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September 1958

Early Excision of More Than Twenty-Five Per Cent of Body Surface in the Extensively Burned PatientAn Evaluation

Author Affiliations

From the Department of Surgery, University of Cincinnati College of Medicine, and the Cincinnati General Hospital.

AMA Arch Surg. 1958;77(3):369-375. doi:10.1001/archsurg.1958.01290030069008

Although the survival time of extensively burned patients has increased, modern advances in therapy have not appreciably decreased the mortality rate in this group of patients. If the per cent of area burned for 412 patients treated between 1952 and 1956 is plotted against the per cent mortality, it is noted that a 55% total body burn is associated with a 50% mortality rate, represented by the solid curve (Fig. 1). This experience differs little from the mortality rate reported by Bull and Fisher for 967 cases treated between 1948 and 1952, where a 50% total body burn was associated with a 50% mortality rate, represented by the broken curve (Fig. 1).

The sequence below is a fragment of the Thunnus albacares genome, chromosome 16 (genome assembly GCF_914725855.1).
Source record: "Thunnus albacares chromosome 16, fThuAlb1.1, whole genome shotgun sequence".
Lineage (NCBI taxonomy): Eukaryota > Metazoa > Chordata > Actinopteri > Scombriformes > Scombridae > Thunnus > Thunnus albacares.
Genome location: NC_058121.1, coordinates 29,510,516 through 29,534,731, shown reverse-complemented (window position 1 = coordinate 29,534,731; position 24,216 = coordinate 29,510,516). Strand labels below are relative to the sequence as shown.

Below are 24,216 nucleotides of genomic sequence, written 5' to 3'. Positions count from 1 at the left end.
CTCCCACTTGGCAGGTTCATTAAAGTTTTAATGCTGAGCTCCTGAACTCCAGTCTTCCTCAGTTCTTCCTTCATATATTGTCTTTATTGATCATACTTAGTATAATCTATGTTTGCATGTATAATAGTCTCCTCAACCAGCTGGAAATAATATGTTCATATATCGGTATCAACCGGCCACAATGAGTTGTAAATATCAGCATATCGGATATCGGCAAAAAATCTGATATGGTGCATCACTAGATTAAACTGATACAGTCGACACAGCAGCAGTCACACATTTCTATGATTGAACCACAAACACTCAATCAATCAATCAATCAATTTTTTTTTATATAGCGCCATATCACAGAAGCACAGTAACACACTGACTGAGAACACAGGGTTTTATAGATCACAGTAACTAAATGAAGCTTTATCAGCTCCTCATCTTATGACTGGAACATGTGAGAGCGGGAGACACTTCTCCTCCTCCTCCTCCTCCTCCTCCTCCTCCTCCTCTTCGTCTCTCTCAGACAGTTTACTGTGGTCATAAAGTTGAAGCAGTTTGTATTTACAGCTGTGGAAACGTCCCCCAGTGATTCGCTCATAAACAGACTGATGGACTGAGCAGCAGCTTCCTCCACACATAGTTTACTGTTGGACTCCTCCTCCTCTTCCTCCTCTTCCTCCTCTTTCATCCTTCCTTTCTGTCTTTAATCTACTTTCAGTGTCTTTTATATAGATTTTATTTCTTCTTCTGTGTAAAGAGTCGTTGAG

The influence of infection upon the mortality rate is clearly defined when the causes of 86 deaths occurring between 1950 and 1956 at the U. S. Army Surgical Research Unit are analyzed (Fig. 2). Of the 86 deaths,

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